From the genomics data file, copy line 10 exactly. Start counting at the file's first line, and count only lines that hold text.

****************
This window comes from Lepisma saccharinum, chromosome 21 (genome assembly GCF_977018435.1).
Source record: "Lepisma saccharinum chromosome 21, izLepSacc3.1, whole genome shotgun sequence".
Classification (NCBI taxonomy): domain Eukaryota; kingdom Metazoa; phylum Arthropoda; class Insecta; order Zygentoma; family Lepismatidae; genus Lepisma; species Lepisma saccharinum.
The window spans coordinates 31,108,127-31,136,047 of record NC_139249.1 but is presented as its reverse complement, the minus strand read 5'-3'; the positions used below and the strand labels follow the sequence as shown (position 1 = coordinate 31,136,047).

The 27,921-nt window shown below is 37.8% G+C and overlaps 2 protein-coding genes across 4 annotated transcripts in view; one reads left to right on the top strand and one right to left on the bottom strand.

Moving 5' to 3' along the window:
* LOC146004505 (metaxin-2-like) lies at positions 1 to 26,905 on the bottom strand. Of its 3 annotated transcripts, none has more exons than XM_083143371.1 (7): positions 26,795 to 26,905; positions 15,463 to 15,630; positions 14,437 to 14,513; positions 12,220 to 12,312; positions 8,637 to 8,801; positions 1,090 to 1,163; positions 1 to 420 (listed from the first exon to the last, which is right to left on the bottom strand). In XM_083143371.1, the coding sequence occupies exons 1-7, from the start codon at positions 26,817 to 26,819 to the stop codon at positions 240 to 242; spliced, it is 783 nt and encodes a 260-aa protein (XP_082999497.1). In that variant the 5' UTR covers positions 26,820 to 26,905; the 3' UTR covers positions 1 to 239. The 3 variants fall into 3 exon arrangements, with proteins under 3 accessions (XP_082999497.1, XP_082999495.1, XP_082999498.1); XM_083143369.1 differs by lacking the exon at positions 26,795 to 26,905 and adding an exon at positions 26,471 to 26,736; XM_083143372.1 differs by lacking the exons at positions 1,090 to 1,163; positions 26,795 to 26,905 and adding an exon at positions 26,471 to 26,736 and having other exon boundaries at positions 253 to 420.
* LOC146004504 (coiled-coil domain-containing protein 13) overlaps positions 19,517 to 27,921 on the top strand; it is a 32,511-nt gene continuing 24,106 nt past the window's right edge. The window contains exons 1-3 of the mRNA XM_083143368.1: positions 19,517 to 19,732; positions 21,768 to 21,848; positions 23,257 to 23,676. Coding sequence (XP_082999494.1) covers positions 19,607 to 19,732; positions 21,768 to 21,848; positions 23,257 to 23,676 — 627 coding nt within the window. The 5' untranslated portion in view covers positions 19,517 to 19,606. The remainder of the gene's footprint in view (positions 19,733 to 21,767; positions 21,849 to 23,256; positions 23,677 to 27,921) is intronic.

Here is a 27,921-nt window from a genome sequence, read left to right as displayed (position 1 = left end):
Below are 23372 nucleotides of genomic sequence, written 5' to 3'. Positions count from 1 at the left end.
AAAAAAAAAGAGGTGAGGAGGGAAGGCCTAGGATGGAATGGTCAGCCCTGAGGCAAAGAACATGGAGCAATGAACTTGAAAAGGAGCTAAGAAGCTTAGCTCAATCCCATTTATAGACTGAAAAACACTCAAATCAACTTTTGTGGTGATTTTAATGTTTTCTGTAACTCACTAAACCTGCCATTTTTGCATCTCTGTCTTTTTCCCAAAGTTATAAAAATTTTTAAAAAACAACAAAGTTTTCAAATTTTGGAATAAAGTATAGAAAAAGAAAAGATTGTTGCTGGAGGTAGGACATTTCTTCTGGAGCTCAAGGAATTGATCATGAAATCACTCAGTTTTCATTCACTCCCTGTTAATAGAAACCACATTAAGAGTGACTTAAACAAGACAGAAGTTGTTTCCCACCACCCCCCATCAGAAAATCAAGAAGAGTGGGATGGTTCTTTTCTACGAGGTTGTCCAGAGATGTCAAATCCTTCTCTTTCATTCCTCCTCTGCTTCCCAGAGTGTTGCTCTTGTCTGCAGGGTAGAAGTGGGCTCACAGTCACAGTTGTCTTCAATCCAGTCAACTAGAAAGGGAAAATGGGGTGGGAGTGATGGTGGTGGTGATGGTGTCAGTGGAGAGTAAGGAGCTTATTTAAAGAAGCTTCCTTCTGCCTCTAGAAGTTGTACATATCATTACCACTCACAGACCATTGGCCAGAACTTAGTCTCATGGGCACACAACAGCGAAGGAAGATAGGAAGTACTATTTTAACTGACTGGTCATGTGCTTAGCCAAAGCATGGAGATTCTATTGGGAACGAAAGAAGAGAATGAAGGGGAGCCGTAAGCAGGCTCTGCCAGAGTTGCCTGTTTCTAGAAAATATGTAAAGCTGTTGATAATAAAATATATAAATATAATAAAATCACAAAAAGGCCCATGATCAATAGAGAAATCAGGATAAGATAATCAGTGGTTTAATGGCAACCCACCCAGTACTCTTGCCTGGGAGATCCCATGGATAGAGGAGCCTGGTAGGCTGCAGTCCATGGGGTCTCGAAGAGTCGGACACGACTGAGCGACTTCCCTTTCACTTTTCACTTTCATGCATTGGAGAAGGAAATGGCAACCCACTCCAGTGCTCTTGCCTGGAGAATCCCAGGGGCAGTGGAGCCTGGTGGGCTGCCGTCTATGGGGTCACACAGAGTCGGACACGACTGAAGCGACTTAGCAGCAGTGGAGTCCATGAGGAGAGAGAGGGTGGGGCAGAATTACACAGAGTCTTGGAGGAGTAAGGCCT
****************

Below are 23372 nucleotides of genomic sequence, written 5' to 3'. Positions count from 1 at the left end.